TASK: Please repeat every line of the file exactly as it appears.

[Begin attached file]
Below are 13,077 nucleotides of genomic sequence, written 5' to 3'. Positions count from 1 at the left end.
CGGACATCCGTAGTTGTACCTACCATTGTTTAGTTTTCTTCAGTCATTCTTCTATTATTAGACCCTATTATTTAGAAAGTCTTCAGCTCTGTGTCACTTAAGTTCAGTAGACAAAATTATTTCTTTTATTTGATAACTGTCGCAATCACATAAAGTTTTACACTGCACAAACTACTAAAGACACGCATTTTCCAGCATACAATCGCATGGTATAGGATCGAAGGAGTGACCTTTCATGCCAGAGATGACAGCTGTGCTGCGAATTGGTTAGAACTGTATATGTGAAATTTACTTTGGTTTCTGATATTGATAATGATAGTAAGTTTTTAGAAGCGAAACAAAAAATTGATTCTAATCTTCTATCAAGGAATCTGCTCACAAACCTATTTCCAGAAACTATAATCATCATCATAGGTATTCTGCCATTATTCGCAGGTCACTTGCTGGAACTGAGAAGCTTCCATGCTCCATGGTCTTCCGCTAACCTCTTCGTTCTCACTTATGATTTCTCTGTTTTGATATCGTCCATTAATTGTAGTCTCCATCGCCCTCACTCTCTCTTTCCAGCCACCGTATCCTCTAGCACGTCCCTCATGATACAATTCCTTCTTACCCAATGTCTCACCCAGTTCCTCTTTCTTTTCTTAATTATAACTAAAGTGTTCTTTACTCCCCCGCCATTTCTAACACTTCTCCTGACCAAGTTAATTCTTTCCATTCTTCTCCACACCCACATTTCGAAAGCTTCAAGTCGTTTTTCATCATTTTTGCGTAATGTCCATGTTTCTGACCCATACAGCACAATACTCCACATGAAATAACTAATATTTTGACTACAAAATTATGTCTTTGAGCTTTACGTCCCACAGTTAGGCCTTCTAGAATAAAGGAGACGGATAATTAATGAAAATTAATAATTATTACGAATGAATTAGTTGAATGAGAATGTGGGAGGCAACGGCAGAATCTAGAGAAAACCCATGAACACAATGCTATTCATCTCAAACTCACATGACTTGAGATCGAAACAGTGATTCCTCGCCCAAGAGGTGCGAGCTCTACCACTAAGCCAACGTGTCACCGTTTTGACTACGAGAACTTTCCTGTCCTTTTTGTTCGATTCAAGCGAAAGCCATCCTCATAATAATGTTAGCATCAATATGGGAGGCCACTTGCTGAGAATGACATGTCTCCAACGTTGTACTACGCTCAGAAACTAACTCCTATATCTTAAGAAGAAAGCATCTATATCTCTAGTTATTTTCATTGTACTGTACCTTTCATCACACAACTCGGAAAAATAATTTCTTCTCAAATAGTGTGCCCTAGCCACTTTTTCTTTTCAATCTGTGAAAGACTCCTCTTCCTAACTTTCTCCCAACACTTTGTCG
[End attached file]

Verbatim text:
Below are 13,077 nucleotides of genomic sequence, written 5' to 3'. Positions count from 1 at the left end.
CGGACATCCGTAGTTGTACCTACCATTGTTTAGTTTTCTTCAGTCATTCTTCTATTATTAGACCCTATTATTTAGAAAGTCTTCAGCTCTGTGTCACTTAAGTTCAGTAGACAAAATTATTTCTTTTATTTGATAACTGTCGCAATCACATAAAGTTTTACACTGCACAAACTACTAAAGACACGCATTTTCCAGCATACAATCGCATGGTATAGGATCGAAGGAGTGACCTTTCATGCCAGAGATGACAGCTGTGCTGCGAATTGGTTAGAACTGTATATGTGAAATTTACTTTGGTTTCTGATATTGATAATGATAGTAAGTTTTTAGAAGCGAAACAAAAAATTGATTCTAATCTTCTATCAAGGAATCTGCTCACAAACCTATTTCCAGAAACTATAATCATCATCATAGGTATTCTGCCATTATTCGCAGGTCACTTGCTGGAACTGAGAAGCTTCCATGCTCCATGGTCTTCCGCTAACCTCTTCGTTCTCACTTATGATTTCTCTGTTTTGATATCGTCCATTAATTGTAGTCTCCATCGCCCTCACTCTCTCTTTCCAGCCACCGTATCCTCTAGCACGTCCCTCATGATACAATTCCTTCTTACCCAATGTCTCACCCAGTTCCTCTTTCTTTTCTTAATTATAACTAAAGTGTTCTTTACTCCCCCGCCATTTCTAACACTTCTCCTGACCAAGTTAATTCTTTCCATTCTTCTCCACACCCACATTTCGAAAGCTTCAAGTCGTTTTTCATCATTTTTGCGTAATGTCCATGTTTCTGACCCATACAGCACAATACTCCACATGAAATAACTAATATTTTGACTACAAAATTATGTCTTTGAGCTTTACGTCCCACAGTTAGGCCTTCTAGAATAAAGGAGACGGATAATTAATGAAAATTAATAATTATTACGAATGAATTAGTTGAATGAGAATGTGGGAGGCAACGGCAGAATCTAGAGAAAACCCATGAACACAATGCTATTCATCTCAAACTCACATGACTTGAGATCGAAACAGTGATTCCTCGCCCAAGAGGTGCGAGCTCTACCACTAAGCCAACGTGTCACCGTTTTGACTACGAGAACTTTCCTGTCCTTTTTGTTCGATTCAAGCGAAAGCCATCCTCATAATAATGTTAGCATCAATATGGGAGGCCACTTGCTGAGAATGACATGTCTCCAACGTTGTACTACGCTCAGAAACTAACTCCTATATCTTAAGAAGAAAGCATCTATATCTCTAGTTATTTTCATTGTACTGTACCTTTCATCACACAACTCGGAAAAATAATTTCTTCTCAAATAGTGTGCCCTAGCCACTTTTTCTTTTCAATCTGTGAAAGACTCCTCTTCCTAACTTTCTCCCAACACTTTGTCG